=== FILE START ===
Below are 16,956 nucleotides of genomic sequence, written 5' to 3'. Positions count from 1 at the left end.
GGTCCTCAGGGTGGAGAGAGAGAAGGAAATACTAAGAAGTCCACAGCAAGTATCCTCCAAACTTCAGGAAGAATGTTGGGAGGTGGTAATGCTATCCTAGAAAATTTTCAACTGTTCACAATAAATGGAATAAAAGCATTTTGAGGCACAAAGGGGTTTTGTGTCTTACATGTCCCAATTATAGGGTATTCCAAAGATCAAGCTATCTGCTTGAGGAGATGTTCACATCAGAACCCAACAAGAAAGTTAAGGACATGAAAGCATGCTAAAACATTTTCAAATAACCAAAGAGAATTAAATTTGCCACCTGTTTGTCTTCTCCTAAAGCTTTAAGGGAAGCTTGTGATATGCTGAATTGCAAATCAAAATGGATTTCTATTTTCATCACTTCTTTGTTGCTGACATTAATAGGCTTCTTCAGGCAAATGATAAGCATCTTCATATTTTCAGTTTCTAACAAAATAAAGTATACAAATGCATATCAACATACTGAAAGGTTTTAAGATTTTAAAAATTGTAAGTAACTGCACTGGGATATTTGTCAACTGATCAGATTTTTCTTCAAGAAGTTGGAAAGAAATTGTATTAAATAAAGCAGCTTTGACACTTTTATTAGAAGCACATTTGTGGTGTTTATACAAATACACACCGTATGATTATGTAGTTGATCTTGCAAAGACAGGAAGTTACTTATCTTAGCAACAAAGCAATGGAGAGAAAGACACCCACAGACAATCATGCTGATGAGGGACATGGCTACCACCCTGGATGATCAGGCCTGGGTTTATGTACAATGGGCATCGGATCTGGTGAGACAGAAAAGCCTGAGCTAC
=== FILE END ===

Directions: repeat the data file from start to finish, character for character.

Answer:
Below are 16,956 nucleotides of genomic sequence, written 5' to 3'. Positions count from 1 at the left end.
GGTCCTCAGGGTGGAGAGAGAGAAGGAAATACTAAGAAGTCCACAGCAAGTATCCTCCAAACTTCAGGAAGAATGTTGGGAGGTGGTAATGCTATCCTAGAAAATTTTCAACTGTTCACAATAAATGGAATAAAAGCATTTTGAGGCACAAAGGGGTTTTGTGTCTTACATGTCCCAATTATAGGGTATTCCAAAGATCAAGCTATCTGCTTGAGGAGATGTTCACATCAGAACCCAACAAGAAAGTTAAGGACATGAAAGCATGCTAAAACATTTTCAAATAACCAAAGAGAATTAAATTTGCCACCTGTTTGTCTTCTCCTAAAGCTTTAAGGGAAGCTTGTGATATGCTGAATTGCAAATCAAAATGGATTTCTATTTTCATCACTTCTTTGTTGCTGACATTAATAGGCTTCTTCAGGCAAATGATAAGCATCTTCATATTTTCAGTTTCTAACAAAATAAAGTATACAAATGCATATCAACATACTGAAAGGTTTTAAGATTTTAAAAATTGTAAGTAACTGCACTGGGATATTTGTCAACTGATCAGATTTTTCTTCAAGAAGTTGGAAAGAAATTGTATTAAATAAAGCAGCTTTGACACTTTTATTAGAAGCACATTTGTGGTGTTTATACAAATACACACCGTATGATTATGTAGTTGATCTTGCAAAGACAGGAAGTTACTTATCTTAGCAACAAAGCAATGGAGAGAAAGACACCCACAGACAATCATGCTGATGAGGGACATGGCTACCACCCTGGATGATCAGGCCTGGGTTTATGTACAATGGGCATCGGATCTGGTGAGACAGAAAAGCCTGAGCTAC